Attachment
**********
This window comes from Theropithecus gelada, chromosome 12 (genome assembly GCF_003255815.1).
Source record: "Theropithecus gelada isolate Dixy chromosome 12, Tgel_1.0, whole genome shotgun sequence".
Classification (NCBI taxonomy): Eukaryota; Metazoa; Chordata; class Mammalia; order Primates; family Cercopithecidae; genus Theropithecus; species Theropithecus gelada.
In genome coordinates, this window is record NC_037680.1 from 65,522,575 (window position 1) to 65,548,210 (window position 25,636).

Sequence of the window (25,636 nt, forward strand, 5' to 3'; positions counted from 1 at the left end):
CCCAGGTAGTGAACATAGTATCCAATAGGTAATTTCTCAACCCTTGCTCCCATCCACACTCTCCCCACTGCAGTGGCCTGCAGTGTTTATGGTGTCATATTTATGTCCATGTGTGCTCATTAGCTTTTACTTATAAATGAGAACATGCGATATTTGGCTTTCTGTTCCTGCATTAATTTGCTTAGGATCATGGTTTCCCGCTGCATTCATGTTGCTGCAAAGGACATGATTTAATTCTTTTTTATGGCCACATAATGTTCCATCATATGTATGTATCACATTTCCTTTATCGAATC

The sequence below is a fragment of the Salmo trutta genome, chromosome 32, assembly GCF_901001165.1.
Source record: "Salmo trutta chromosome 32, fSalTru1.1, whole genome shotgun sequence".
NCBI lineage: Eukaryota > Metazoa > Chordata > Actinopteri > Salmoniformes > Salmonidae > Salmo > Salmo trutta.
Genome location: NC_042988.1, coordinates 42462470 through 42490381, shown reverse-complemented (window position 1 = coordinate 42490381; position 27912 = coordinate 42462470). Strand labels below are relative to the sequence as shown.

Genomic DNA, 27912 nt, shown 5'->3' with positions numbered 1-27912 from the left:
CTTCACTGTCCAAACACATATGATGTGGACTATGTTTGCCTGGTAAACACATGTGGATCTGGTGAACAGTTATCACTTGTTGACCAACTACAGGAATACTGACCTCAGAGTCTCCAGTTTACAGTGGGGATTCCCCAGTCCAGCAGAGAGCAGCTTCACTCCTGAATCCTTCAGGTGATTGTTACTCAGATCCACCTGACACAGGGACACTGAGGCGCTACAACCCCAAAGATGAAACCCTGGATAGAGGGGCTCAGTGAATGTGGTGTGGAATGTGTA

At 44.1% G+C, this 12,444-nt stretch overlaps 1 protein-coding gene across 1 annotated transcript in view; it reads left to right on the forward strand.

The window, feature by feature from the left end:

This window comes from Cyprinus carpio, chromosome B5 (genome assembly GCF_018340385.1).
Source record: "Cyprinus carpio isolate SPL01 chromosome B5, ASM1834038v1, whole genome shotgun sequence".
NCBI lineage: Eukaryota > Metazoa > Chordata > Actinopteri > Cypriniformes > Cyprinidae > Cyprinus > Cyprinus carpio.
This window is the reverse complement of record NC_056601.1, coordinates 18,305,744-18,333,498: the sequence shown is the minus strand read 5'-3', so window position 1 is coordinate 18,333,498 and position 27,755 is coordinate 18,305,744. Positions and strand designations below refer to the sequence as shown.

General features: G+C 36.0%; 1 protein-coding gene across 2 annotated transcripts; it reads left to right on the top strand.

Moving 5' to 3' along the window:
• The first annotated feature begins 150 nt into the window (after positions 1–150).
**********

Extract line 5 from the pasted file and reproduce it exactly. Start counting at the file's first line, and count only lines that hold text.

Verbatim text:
Sequence of the window (25,636 nt, forward strand, 5' to 3'; positions counted from 1 at the left end):